Seven Colleges win Preservation Awards

College News News

Image Credit: David Iliff

Numerous Colleges and University buildings have been recognised for their architectural achievements in the recent Oxford Preservation Trust Awards.

The awards, founded in 1977 and whose ethos is ‘Keeping the best of the old and encouraging the best of the new’, recognise outstanding building work in Oxford. They give awards in a number of categories, including Large Building Conservation, Small Building Conservation, New Buildings, Small Projects and Landscape and Public Realm (inc. Nature Conservation). From these, buildings can either be awarded a certificate or the more prestigious plaque.

This year, 44 projects were nominated for awards, with 22 receiving them, including 11 plaques and 11 certificates. 

In the large buildings category, Worcester College received a plaque for the restoration of its dining hall in Michaelmas and Hilary 2017, 51 years after the hall was last restored. Magdalen received a certificate for the refurbishment of its own hall, while Brasenose received one for work on the Greenland Library. St John’s was recognised for the refurbishment of its garden quad auditorium.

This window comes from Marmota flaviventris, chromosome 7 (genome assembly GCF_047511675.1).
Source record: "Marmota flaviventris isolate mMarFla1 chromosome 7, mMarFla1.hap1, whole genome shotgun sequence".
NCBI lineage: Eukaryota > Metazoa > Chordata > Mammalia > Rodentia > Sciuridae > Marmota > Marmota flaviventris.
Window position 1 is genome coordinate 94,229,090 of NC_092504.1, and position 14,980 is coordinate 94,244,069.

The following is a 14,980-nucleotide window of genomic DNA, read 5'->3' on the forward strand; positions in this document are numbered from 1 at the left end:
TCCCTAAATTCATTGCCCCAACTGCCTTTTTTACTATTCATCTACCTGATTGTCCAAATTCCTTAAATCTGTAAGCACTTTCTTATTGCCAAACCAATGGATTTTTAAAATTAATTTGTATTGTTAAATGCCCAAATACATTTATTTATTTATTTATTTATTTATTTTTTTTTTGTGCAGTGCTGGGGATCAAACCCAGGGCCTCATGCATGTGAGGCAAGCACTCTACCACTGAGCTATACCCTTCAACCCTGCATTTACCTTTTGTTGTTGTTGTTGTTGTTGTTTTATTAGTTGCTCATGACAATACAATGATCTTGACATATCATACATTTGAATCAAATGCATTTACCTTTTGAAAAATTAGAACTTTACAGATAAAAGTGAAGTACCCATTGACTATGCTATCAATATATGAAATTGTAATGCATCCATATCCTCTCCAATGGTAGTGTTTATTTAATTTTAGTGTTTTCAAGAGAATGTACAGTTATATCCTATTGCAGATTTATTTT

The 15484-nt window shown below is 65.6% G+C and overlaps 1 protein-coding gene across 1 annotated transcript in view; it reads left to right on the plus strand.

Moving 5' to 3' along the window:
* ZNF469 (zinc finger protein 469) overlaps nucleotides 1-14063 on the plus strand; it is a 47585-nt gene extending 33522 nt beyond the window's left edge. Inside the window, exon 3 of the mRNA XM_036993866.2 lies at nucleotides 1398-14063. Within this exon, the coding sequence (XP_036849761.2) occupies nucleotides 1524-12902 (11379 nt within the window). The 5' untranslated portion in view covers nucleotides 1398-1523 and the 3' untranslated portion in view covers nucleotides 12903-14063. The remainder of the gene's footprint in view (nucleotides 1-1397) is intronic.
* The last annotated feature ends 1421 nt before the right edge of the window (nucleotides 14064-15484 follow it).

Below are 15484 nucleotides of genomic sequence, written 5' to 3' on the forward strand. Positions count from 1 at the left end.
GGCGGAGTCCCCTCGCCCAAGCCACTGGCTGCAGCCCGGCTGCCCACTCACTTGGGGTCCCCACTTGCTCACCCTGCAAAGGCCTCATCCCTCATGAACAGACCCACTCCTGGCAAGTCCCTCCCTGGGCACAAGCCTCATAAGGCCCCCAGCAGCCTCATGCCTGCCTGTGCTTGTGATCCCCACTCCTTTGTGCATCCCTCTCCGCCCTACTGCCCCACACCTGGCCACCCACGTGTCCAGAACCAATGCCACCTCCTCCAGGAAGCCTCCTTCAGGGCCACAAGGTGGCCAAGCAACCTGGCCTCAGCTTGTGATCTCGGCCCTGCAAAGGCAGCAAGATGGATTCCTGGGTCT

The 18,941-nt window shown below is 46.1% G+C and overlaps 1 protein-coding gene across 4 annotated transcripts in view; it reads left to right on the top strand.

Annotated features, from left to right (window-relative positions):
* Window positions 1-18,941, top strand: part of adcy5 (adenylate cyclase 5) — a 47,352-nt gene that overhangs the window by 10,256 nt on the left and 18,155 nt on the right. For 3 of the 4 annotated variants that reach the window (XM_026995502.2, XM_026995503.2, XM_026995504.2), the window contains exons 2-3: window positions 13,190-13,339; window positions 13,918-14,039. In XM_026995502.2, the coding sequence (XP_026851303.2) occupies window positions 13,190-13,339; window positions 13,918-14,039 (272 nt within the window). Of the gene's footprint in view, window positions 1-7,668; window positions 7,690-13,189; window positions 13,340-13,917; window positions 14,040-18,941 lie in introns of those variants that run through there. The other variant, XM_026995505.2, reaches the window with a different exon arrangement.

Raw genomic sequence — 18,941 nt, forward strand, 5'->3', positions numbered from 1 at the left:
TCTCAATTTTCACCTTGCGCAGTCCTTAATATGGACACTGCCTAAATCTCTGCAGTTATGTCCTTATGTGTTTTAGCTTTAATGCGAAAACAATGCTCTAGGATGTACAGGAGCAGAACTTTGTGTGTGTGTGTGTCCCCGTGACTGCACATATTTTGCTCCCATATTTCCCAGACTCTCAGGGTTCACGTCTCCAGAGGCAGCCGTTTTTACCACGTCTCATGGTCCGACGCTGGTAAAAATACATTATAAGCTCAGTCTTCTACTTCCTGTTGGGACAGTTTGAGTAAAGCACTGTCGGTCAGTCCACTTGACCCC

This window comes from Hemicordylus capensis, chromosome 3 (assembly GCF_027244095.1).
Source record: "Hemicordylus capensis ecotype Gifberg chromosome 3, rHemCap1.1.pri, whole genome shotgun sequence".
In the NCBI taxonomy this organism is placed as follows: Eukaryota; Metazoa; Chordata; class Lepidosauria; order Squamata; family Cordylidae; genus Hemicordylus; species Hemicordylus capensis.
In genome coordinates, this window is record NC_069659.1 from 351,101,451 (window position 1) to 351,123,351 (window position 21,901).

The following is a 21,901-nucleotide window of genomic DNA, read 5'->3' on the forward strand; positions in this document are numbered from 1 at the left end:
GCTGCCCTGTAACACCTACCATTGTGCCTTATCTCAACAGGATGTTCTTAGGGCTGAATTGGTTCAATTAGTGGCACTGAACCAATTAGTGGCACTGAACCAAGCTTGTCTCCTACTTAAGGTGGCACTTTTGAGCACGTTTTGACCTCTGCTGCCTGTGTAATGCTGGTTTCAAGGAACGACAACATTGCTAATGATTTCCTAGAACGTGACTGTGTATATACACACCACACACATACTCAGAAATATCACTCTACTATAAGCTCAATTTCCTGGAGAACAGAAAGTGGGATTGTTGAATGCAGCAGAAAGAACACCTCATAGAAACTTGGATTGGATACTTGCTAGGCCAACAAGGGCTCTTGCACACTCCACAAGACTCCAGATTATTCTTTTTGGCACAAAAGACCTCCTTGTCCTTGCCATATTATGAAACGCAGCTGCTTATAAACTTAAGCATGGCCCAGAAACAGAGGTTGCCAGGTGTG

The University and Colleges were also honoured for their new buildings, with the Big Data Institute in Headington and Queen’s new library both receiving plaques. St Peter’s received a certificate for its Perrodo project, which saw the construction of the eponymous building along with the remodelling of its quads and the refurbishment of many buildings, including the lodge. Mansfield’s Bonavero Institute for Human Rights was also given a certificate, having hosted Hilary Clinton earlier this year.

Finally, in the small projects category, St Peter’s was again awarded a certificate for the replacement of the roof on the Matthews accommodation building, while Keble was given a plaque for the installation of a lift in its hall to improve access.

Magdalen, Lincoln and John’s also received letters of commendation for other projects, as did the University’s work on lighting the Radcliffe Camera. 

Rev Prof William Whyte, the Vice President of St John’s, wroted that the selection panel “were thrilled to have attracted the highest number of entries to date, 44 in total, all of which were of exceptional standard and quality and made their own contribution to Oxford.”

Nominations for the 2019 awards will open in February.